Natale Rusconi ran the Hotel Cipriani on the tip of Giudecca, Venice, for more than 30 years and in that time it became one of the world’s most fabled hotels. He ran it like a viceroy or sometimes a warlord rather than a humble corporate employee, arriving in the morning on the hotel’s private launch, which would pick him up from his house on the Zattere in Dorsoduro. Rusconi would stand ramrod straight at the helm of the boat, looking like an admiral about to inspect his fleet.
Under Rusconi the hotel’s giant swimming pool became the social hub of Venice, especially as a favoured few local grandees were also allowed to use it. It wasn’t always like this. When he arrived, he used to call the pool Lourdes because there were so many ancient people huddled in deckchairs around the perimeter, including British colonels missing arms or legs.
Natale Rusconi was born in Milan in 1926. The hotel trade was in his bones as his family on both sides were in the business. After gaining a doctorate from the University of Pavia in the mid-Fifties, Rusconi joined the Savoy in London as a trainee and for 18 months worked his way up before leaving to run Hotel Argentina, the family hotel in Milan. Managing the Argentina was a joint operation with his mother, whom he found too capricious and demanding, so he left in 1959. There were a number of false starts in Sicily, and even a period where he offered his services to Danilo Dolci, the prominent anti-mafia activist, before he went back to the Savoy, where he ended up in charge of the front desk.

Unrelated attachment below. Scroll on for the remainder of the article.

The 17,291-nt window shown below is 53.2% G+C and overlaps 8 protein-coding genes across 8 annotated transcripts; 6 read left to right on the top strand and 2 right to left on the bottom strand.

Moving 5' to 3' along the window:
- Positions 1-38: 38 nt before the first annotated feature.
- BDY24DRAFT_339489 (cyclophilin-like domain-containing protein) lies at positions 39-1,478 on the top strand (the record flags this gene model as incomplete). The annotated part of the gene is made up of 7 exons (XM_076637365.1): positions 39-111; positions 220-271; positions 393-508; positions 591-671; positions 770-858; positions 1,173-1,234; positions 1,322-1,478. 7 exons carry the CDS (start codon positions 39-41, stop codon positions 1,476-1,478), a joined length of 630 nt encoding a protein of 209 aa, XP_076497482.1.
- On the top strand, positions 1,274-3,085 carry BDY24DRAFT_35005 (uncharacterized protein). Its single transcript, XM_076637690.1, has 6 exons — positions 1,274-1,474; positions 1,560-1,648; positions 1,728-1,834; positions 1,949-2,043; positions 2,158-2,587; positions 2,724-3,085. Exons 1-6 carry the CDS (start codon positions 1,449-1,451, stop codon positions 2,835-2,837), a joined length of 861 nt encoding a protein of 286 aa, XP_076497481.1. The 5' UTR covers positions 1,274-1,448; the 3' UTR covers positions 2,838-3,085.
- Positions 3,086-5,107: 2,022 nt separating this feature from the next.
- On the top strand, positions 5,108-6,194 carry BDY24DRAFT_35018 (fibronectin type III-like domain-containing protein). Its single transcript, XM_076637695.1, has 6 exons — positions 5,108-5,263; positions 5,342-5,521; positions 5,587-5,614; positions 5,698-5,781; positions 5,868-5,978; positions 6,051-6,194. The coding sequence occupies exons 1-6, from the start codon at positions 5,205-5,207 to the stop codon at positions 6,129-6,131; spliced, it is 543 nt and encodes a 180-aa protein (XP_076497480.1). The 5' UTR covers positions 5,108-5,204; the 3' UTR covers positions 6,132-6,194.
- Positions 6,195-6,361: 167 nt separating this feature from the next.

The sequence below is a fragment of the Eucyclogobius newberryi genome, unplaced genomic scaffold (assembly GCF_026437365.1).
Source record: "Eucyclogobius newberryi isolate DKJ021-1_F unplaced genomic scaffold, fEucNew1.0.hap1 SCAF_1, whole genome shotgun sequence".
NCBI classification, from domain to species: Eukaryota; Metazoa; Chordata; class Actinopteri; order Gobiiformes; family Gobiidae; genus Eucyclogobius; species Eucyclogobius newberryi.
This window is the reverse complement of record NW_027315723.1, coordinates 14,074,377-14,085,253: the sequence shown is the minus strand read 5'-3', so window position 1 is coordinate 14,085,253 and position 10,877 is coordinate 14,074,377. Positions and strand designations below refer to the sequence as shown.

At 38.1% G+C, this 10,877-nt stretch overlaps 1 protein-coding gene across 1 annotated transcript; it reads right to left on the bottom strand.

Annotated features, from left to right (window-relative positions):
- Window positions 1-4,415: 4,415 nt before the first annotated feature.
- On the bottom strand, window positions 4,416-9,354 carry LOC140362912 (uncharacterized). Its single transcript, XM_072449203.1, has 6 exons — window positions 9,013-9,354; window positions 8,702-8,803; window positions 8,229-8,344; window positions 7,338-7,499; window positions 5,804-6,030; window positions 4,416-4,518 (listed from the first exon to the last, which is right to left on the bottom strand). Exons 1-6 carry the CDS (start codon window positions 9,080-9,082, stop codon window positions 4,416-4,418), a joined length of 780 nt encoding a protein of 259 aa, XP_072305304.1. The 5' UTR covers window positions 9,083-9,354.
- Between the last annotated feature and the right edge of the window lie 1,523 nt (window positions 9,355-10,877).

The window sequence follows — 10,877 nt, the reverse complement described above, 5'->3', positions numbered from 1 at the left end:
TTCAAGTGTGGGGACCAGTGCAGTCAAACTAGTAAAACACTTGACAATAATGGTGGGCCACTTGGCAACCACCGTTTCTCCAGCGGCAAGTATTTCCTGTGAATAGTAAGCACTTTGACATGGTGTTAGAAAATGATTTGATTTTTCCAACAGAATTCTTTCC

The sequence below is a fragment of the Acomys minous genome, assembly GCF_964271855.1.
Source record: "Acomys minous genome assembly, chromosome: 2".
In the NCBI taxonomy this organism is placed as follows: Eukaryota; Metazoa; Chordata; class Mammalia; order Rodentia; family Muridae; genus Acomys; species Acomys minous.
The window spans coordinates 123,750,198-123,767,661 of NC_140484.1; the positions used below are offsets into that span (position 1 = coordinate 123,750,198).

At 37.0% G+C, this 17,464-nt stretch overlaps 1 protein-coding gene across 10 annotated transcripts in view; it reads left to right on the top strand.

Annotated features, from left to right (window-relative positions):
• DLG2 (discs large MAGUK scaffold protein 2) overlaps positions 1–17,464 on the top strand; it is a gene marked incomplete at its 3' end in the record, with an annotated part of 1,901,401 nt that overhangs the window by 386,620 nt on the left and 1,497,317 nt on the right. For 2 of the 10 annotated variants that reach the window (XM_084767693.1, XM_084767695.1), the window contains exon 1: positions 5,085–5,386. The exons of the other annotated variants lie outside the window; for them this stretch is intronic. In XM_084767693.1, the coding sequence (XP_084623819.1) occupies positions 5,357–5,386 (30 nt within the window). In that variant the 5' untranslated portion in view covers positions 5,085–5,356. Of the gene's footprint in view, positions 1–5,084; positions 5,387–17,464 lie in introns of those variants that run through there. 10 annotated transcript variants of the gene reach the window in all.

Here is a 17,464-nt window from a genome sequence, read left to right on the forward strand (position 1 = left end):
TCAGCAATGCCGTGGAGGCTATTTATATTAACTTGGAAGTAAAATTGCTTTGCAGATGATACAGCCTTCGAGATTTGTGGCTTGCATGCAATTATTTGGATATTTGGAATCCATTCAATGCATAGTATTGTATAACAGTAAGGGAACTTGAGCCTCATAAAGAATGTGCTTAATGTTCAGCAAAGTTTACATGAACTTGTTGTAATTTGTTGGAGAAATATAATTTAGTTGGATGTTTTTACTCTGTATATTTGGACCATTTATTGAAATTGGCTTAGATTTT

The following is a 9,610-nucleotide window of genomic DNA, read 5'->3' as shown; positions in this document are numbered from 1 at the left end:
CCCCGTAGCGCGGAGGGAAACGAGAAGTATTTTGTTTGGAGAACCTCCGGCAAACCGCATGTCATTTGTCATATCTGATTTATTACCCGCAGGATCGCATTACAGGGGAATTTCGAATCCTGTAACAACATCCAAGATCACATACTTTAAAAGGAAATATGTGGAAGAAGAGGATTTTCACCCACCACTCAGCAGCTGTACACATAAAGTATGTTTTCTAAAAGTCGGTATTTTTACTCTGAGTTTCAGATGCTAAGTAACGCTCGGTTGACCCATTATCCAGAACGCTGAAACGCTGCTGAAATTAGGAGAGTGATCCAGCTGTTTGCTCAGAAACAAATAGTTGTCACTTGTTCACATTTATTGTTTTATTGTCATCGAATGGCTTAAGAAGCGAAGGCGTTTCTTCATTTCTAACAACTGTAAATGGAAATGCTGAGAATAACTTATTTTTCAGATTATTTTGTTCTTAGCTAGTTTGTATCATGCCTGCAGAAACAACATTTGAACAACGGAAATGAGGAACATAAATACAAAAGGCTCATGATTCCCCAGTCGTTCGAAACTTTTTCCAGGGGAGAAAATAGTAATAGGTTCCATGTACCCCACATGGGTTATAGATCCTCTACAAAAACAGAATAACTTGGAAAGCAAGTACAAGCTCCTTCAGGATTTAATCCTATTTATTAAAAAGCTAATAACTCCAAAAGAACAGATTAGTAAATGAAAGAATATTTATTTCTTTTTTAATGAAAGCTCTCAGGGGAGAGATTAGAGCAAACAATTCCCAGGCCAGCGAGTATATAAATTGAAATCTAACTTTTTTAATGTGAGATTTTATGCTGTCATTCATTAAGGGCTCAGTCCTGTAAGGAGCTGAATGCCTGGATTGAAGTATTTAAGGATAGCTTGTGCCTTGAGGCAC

Under Rusconi the hotel’s giant swimming pool became the social hub of Venice.
Everything changed in 1960 when Rusconi worked in the head office of CIGA, a now-forgotten hotel group. The philosophy there was to have a single manager at a hotel responsible for administration and operations, while the head office would control the figures but not impose from above.
After a number of resignations Rusconi became general manager of the Grand in Rome in the late Sixties. Here, he became friends with Maria Callas, the opera diva, and Giorgio de Chirico, the Italian artist, and dealt with numerous visiting heads of state.
Among them was Emperor Haile Selassie of Ethiopia, whom Rusconi said taught him more about protocol than anyone else. Payment for the emperor’s stay was provided by an aide-de-camp, who turned up dragging a large suitcase stuffed with cash. The Queen of Afghanistan was also a frequent guest, mainly to shop at Valentino. Apparently she had an obsession with germs and insisted on all surfaces in her suite being covered in sheets. She was also concerned about security and had a number of female servants that slept on the floor next to her. Another quirk was that she claimed not to understand English and would never speak directly to anyone, only via her interpreter. One day as Rusconi was approaching the queen in a corridor, a British film star walked past, causing her to forget her usual script and blurt out: “Was that David Niven?”